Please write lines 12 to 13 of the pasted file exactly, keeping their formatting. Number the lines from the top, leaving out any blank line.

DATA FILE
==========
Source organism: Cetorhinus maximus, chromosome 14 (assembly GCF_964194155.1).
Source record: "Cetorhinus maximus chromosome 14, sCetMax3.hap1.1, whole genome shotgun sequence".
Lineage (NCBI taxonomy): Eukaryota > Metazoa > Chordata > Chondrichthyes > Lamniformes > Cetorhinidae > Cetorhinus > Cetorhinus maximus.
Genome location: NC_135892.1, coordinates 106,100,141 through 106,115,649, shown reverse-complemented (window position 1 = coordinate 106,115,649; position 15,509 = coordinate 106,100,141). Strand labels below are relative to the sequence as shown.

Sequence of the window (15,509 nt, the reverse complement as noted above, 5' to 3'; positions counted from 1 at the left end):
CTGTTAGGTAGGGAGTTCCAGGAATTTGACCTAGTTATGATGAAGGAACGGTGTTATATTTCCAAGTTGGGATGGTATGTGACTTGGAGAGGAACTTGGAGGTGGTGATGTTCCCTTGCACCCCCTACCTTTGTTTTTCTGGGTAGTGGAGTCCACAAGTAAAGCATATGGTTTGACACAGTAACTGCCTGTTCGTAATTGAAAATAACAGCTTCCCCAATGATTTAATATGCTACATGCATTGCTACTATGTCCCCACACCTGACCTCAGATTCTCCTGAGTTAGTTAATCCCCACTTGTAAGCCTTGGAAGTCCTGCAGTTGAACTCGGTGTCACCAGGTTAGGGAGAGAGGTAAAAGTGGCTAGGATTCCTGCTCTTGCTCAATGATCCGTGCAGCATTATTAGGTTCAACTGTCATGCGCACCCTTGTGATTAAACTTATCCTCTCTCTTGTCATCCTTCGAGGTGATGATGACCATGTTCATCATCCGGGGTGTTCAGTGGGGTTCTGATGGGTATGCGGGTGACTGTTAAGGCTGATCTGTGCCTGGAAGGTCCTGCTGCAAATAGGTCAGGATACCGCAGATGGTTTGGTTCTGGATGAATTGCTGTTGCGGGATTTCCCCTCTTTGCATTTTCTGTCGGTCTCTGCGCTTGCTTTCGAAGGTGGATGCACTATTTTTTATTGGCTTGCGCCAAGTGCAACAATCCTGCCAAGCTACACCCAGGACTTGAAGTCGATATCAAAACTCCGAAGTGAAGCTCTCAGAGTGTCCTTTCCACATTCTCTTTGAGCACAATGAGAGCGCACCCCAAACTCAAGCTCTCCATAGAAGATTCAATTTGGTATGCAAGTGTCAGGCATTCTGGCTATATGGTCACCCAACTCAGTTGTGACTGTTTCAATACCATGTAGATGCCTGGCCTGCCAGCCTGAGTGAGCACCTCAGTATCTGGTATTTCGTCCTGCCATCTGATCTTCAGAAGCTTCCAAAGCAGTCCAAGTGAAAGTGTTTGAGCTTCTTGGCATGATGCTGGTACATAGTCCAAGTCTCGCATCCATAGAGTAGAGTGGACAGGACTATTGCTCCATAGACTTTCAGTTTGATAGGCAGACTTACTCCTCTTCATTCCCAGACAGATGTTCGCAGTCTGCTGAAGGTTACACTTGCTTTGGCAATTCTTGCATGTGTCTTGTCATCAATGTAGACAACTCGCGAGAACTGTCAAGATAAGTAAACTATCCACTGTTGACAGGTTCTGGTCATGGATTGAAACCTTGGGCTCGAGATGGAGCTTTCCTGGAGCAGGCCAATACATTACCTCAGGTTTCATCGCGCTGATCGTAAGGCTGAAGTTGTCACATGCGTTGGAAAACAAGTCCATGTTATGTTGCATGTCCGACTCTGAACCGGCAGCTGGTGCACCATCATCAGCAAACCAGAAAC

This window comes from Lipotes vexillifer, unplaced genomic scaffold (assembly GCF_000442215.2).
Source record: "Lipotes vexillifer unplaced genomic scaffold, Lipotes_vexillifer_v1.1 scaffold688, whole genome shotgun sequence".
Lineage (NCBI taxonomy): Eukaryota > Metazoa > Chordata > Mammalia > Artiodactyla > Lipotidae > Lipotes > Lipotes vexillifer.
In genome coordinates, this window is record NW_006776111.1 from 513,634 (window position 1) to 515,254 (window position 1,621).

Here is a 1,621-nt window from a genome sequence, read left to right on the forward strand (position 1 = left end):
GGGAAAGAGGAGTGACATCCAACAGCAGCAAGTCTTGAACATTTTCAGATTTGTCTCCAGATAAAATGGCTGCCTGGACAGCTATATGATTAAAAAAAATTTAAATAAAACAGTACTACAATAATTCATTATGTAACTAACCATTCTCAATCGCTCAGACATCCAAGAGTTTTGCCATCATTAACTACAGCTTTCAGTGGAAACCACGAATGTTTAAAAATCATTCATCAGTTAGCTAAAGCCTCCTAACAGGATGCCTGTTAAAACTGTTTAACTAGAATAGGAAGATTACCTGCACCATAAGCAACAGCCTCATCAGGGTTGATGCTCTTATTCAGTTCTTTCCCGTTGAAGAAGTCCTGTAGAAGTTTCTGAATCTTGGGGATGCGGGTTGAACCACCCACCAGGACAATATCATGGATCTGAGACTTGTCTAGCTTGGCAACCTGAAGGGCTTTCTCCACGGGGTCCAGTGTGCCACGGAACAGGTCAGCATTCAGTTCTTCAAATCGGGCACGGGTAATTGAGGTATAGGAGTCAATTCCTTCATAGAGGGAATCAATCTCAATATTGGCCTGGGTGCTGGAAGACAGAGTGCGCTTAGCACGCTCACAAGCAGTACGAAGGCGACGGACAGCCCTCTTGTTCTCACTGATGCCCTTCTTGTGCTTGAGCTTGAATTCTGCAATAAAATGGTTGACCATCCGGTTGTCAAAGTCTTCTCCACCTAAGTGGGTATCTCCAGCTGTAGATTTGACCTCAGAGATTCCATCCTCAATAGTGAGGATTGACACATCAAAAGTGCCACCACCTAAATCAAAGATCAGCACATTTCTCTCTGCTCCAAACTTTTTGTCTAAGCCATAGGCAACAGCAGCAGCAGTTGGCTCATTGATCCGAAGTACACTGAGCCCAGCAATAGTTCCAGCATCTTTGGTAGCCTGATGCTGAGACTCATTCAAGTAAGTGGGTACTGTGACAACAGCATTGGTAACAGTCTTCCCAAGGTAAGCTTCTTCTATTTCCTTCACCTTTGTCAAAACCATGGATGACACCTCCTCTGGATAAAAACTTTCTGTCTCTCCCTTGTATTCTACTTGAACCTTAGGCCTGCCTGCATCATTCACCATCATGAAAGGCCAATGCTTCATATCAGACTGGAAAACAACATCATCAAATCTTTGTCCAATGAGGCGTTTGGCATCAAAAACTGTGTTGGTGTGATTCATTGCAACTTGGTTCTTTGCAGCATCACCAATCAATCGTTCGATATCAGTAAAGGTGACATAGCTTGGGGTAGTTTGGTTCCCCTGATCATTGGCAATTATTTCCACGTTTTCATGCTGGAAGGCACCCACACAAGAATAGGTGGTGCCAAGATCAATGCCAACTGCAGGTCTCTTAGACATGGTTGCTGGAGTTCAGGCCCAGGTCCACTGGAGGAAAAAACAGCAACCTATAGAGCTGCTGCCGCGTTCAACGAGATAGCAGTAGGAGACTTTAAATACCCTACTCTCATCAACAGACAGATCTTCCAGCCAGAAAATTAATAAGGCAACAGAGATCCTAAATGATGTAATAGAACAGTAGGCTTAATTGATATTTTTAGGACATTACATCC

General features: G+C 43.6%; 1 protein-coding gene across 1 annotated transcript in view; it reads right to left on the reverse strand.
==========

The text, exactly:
GGGAAAGAGGAGTGACATCCAACAGCAGCAAGTCTTGAACATTTTCAGATTTGTCTCCAGATAAAATGGCTGCCTGGACAGCTATATGATTAAAAAAAATTTAAATAAAACAGTACTACAATAATTCATTATGTAACTAACCATTCTCAATCGCTCAGACATCCAAGAGTTTTGCCATCATTAACTACAGCTTTCAGTGGAAACCACGAATGTTTAAAAATCATTCATCAGTTAGCTAAAGCCTCCTAACAGGATGCCTGTTAAAACTGTTTAACTAGAATAGGAAGATTACCTGCACCATAAGCAACAGCCTCATCAGGGTTGATGCTCTTATTCAGTTCTTTCCCGTTGAAGAAGTCCTGTAGAAGTTTCTGAATCTTGGGGATGCGGGTTGAACCACCCACCAGGACAATATCATGGATCTGAGACTTGTCTAGCTTGGCAACCTGAAGGGCTTTCTCCACGGGGTCCAGTGTGCCACGGAACAGGTCAGCATTCAGTTCTTCAAATCGGGCACGGGTAATTGAGGTATAGGAGTCAATTCCTTCATAGAGGGAATCAATCTCAATATTGGCCTGGGTGCTGGAAGACAGAGTGCGCTTAGCACGCTCACAAGCAGTACGAAGGCGACGGACAGCCCTCTTGTTCTCACTGATGCCCTTCTTGTGCTTGAGCTTGAATTCTGCAATAAAATGGTTGACCATCCGGTTGTCAAAGTCTTCTCCACCTAAGTGGGTATCTCCAGCTGTAGATTTGACCTCAGAGATTCCATCCTCAATAGTGAGGATTGACACATCAAAAGTGCCACCACCTAAATCAAAGATCAGCACATTTCTCTCTGCTCCAAACTTTTTGTCTAAGCCATAGGCAACAGCAGCAGCAGTTGGCTCATTGATCCGAAGTACACTGAGCCCAGCAATAGTTCCAGCATCTTTGGTAGCCTGATGCTGAGACTCATTCAAGTAAGTGGGTACTGTGACAACAGCATTGGTAACAGTCTTCCCAAGGTAAGCTTCTTCTATTTCCTTCACCTTTGTCAAAACCATGGATGACACCTCCTCTGGATAAAAACTTTCTGTCTCTCCCTTGTATTCTACTTGAACCTTAGGCCTGCCTGCATCATTCACCATCATGAAAGGCCAATGCTTCATATCAGACTGGAAAACAACATCATCAAATCTTTGTCCAATGAGGCGTTTGGCATCAAAAACTGTGTTGGTGTGATTCATTGCAACTTGGTTCTTTGCAGCATCACCAATCAATCGTTCGATATCAGTAAAGGTGACATAGCTTGGGGTAGTTTGGTTCCCCTGATCATTGGCAATTATTTCCACGTTTTCATGCTGGAAGGCACCCACACAAGAATAGGTGGTGCCAAGATCAATGCCAACTGCAGGTCTCTTAGACATGGTTGCTGGAGTTCAGGCCCAGGTCCACTGGAGGAAAAAACAGCAACCTATAGAGCTGCTGCCGCGTTCAACGAGATAGCAGTAGGAGACTTTAAATACCCTACTCTCATCAACAGACAGATCTTCCAGCCAGAAAATTAATAAGGCAACAGAGATCCTAAATGATGTAATAGAACAGTAGGCTTAATTGATATTTTTAGGACATTACATCC

General features: G+C 43.6%; 1 protein-coding gene across 1 annotated transcript in view; it reads right to left on the reverse strand.